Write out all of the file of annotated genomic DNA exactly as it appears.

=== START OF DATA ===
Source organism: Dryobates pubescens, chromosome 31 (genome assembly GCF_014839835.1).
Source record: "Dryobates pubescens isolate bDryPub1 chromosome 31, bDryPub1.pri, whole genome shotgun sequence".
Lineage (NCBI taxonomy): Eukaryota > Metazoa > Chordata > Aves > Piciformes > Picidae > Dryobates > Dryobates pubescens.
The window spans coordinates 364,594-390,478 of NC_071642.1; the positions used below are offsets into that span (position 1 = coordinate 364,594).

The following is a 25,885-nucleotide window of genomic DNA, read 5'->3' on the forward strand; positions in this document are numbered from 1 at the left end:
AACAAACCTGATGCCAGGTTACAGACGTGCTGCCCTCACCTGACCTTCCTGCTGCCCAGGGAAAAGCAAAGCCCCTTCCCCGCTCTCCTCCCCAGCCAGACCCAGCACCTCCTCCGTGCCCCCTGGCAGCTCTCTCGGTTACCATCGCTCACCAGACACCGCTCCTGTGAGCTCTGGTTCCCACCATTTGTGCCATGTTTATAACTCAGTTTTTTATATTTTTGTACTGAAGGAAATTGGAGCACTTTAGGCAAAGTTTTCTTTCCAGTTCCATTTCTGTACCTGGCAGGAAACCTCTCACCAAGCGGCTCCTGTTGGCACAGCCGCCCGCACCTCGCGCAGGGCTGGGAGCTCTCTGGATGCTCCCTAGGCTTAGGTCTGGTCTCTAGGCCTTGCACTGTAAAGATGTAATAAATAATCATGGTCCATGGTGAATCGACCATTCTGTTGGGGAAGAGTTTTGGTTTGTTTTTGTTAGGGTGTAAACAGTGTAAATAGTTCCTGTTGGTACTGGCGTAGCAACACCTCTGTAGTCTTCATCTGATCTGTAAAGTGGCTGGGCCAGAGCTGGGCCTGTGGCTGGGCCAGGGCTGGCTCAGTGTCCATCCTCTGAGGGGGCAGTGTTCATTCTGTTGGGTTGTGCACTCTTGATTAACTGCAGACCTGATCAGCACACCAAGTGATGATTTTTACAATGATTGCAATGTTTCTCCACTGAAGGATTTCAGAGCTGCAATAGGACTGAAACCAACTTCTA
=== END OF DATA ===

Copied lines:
Source organism: Dryobates pubescens, chromosome 31 (genome assembly GCF_014839835.1).
Source record: "Dryobates pubescens isolate bDryPub1 chromosome 31, bDryPub1.pri, whole genome shotgun sequence".
Lineage (NCBI taxonomy): Eukaryota > Metazoa > Chordata > Aves > Piciformes > Picidae > Dryobates > Dryobates pubescens.
The window spans coordinates 364,594-390,478 of NC_071642.1; the positions used below are offsets into that span (position 1 = coordinate 364,594).

The following is a 25,885-nucleotide window of genomic DNA, read 5'->3' on the forward strand; positions in this document are numbered from 1 at the left end:
AACAAACCTGATGCCAGGTTACAGACGTGCTGCCCTCACCTGACCTTCCTGCTGCCCAGGGAAAAGCAAAGCCCCTTCCCCGCTCTCCTCCCCAGCCAGACCCAGCACCTCCTCCGTGCCCCCTGGCAGCTCTCTCGGTTACCATCGCTCACCAGACACCGCTCCTGTGAGCTCTGGTTCCCACCATTTGTGCCATGTTTATAACTCAGTTTTTTATATTTTTGTACTGAAGGAAATTGGAGCACTTTAGGCAAAGTTTTCTTTCCAGTTCCATTTCTGTACCTGGCAGGAAACCTCTCACCAAGCGGCTCCTGTTGGCACAGCCGCCCGCACCTCGCGCAGGGCTGGGAGCTCTCTGGATGCTCCCTAGGCTTAGGTCTGGTCTCTAGGCCTTGCACTGTAAAGATGTAATAAATAATCATGGTCCATGGTGAATCGACCATTCTGTTGGGGAAGAGTTTTGGTTTGTTTTTGTTAGGGTGTAAACAGTGTAAATAGTTCCTGTTGGTACTGGCGTAGCAACACCTCTGTAGTCTTCATCTGATCTGTAAAGTGGCTGGGCCAGAGCTGGGCCTGTGGCTGGGCCAGGGCTGGCTCAGTGTCCATCCTCTGAGGGGGCAGTGTTCATTCTGTTGGGTTGTGCACTCTTGATTAACTGCAGACCTGATCAGCACACCAAGTGATGATTTTTACAATGATTGCAATGTTTCTCCACTGAAGGATTTCAGAGCTGCAATAGGACTGAAACCAACTTCTA